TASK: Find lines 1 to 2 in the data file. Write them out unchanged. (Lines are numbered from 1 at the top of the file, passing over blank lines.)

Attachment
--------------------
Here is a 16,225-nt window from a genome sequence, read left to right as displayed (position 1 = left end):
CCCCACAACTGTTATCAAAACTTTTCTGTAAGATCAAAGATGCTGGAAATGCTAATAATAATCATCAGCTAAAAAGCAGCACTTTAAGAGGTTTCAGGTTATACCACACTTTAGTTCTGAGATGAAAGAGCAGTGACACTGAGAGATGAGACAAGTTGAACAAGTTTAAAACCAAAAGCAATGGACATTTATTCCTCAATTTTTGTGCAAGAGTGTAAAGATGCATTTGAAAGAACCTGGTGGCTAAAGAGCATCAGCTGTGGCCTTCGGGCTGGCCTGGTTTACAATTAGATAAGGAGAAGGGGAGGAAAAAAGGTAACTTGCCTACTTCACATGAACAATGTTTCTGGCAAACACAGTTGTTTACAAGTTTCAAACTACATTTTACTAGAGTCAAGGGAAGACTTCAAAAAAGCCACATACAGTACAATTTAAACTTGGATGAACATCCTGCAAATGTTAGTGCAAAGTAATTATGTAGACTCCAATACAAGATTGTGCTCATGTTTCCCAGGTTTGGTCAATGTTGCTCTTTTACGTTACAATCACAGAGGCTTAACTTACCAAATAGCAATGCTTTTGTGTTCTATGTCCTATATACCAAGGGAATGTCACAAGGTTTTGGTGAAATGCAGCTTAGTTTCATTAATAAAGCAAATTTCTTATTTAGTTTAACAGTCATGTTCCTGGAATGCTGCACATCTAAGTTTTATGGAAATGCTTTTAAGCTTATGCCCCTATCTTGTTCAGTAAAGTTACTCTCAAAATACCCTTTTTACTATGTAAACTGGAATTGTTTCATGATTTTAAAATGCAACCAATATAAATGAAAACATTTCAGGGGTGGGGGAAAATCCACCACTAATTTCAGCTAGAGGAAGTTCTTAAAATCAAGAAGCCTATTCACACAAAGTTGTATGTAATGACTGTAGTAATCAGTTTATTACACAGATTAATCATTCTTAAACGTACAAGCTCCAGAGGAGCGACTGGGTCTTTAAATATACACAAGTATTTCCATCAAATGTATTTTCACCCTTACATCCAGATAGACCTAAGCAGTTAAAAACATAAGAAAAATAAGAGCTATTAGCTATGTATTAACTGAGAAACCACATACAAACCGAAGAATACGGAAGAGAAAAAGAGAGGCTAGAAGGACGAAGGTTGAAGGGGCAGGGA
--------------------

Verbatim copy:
Here is a 16,225-nt window from a genome sequence, read left to right as displayed (position 1 = left end):
CCCCACAACTGTTATCAAAACTTTTCTGTAAGATCAAAGATGCTGGAAATGCTAATAATAATCATCAGCTAAAAAGCAGCACTTTAAGAGGTTTCAGGTTATACCACACTTTAGTTCTGAGATGAAAGAGCAGTGACACTGAGAGATGAGACAAGTTGAACAAGTTTAAAACCAAAAGCAATGGACATTTATTCCTCAATTTTTGTGCAAGAGTGTAAAGATGCATTTGAAAGAACCTGGTGGCTAAAGAGCATCAGCTGTGGCCTTCGGGCTGGCCTGGTTTACAATTAGATAAGGAGAAGGGGAGGAAAAAAGGTAACTTGCCTACTTCACATGAACAATGTTTCTGGCAAACACAGTTGTTTACAAGTTTCAAACTACATTTTACTAGAGTCAAGGGAAGACTTCAAAAAAGCCACATACAGTACAATTTAAACTTGGATGAACATCCTGCAAATGTTAGTGCAAAGTAATTATGTAGACTCCAATACAAGATTGTGCTCATGTTTCCCAGGTTTGGTCAATGTTGCTCTTTTACGTTACAATCACAGAGGCTTAACTTACCAAATAGCAATGCTTTTGTGTTCTATGTCCTATATACCAAGGGAATGTCACAAGGTTTTGGTGAAATGCAGCTTAGTTTCATTAATAAAGCAAATTTCTTATTTAGTTTAACAGTCATGTTCCTGGAATGCTGCACATCTAAGTTTTATGGAAATGCTTTTAAGCTTATGCCCCTATCTTGTTCAGTAAAGTTACTCTCAAAATACCCTTTTTACTATGTAAACTGGAATTGTTTCATGATTTTAAAATGCAACCAATATAAATGAAAACATTTCAGGGGTGGGGGAAAATCCACCACTAATTTCAGCTAGAGGAAGTTCTTAAAATCAAGAAGCCTATTCACACAAAGTTGTATGTAATGACTGTAGTAATCAGTTTATTACACAGATTAATCATTCTTAAACGTACAAGCTCCAGAGGAGCGACTGGGTCTTTAAATATACACAAGTATTTCCATCAAATGTATTTTCACCCTTACATCCAGATAGACCTAAGCAGTTAAAAACATAAGAAAAATAAGAGCTATTAGCTATGTATTAACTGAGAAACCACATACAAACCGAAGAATACGGAAGAGAAAAAGAGAGGCTAGAAGGACGAAGGTTGAAGGGGCAGGGA